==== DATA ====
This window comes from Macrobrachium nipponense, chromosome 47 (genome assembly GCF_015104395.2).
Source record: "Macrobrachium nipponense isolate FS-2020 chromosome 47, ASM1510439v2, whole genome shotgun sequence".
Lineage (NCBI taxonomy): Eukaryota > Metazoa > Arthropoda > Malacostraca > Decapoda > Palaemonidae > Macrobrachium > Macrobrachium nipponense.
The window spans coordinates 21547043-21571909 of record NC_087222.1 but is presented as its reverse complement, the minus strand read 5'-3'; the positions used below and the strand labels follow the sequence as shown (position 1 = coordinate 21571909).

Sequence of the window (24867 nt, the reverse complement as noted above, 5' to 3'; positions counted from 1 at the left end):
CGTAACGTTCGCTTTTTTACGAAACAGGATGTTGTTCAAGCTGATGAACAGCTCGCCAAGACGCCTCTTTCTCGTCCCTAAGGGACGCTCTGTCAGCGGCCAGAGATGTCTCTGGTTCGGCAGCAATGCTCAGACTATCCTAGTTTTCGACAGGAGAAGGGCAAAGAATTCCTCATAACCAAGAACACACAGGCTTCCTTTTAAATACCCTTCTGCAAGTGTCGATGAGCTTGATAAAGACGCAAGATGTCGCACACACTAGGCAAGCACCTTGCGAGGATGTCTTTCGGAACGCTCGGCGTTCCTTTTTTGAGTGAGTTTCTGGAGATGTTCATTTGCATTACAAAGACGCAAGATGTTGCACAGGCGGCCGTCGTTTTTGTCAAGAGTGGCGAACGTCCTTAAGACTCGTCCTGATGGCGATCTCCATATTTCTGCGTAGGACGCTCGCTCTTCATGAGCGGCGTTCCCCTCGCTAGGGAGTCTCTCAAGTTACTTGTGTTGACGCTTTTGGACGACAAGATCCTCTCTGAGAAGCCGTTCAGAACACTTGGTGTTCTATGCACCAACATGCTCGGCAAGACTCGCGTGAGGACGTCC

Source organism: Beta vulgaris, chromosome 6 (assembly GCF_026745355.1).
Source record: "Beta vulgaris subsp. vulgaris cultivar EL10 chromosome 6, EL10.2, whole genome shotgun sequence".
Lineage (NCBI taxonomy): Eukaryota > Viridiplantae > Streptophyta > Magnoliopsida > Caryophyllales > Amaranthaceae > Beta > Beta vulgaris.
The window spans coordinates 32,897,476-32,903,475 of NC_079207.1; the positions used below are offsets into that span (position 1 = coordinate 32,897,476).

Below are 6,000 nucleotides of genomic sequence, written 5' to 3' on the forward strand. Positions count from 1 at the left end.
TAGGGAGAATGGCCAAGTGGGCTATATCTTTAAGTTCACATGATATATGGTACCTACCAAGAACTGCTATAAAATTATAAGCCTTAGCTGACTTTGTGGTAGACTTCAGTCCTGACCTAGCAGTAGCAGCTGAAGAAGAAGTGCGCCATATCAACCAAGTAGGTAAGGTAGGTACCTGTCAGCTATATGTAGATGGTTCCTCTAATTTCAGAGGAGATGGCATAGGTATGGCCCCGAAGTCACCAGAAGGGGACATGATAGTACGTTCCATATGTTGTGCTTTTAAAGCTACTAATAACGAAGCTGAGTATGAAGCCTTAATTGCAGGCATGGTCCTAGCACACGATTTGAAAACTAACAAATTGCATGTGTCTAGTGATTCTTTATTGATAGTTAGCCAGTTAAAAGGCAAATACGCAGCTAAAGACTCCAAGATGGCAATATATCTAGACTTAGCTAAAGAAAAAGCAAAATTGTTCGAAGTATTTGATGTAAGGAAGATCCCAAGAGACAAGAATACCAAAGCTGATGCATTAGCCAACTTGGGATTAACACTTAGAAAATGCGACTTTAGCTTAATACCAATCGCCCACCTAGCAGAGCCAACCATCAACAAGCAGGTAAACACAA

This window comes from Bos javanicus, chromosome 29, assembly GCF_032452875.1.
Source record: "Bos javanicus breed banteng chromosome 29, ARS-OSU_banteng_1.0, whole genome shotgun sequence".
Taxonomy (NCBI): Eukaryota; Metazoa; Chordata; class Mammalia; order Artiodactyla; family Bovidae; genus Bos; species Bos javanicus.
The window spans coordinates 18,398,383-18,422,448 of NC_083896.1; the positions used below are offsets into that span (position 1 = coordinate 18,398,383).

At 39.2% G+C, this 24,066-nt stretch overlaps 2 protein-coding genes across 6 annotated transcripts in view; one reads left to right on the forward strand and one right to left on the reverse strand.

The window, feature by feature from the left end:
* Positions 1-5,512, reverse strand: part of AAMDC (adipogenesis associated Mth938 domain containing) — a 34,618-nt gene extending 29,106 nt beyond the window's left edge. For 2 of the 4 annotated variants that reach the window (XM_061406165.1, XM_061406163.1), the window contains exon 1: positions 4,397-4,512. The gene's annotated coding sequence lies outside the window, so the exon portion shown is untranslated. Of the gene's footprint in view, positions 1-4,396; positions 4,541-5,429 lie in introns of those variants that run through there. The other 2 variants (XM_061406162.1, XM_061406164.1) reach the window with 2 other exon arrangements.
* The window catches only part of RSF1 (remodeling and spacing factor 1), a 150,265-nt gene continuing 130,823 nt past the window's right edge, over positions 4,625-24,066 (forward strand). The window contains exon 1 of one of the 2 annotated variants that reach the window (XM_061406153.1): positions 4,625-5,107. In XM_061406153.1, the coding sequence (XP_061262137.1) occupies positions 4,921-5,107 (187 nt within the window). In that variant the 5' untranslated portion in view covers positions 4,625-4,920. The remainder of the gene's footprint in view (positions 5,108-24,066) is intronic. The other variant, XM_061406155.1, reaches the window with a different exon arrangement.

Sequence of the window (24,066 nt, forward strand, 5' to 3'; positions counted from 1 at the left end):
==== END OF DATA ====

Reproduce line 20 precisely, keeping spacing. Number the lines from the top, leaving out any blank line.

* The window catches only part of RSF1 (remodeling and spacing factor 1), a 150,265-nt gene continuing 130,823 nt past the window's right edge, over positions 4,625-24,066 (forward strand). The window contains exon 1 of one of the 2 annotated variants that reach the window (XM_061406153.1): positions 4,625-5,107. In XM_061406153.1, the coding sequence (XP_061262137.1) occupies positions 4,921-5,107 (187 nt within the window). In that variant the 5' untranslated portion in view covers positions 4,625-4,920. The remainder of the gene's footprint in view (positions 5,108-24,066) is intronic. The other variant, XM_061406155.1, reaches the window with a different exon arrangement.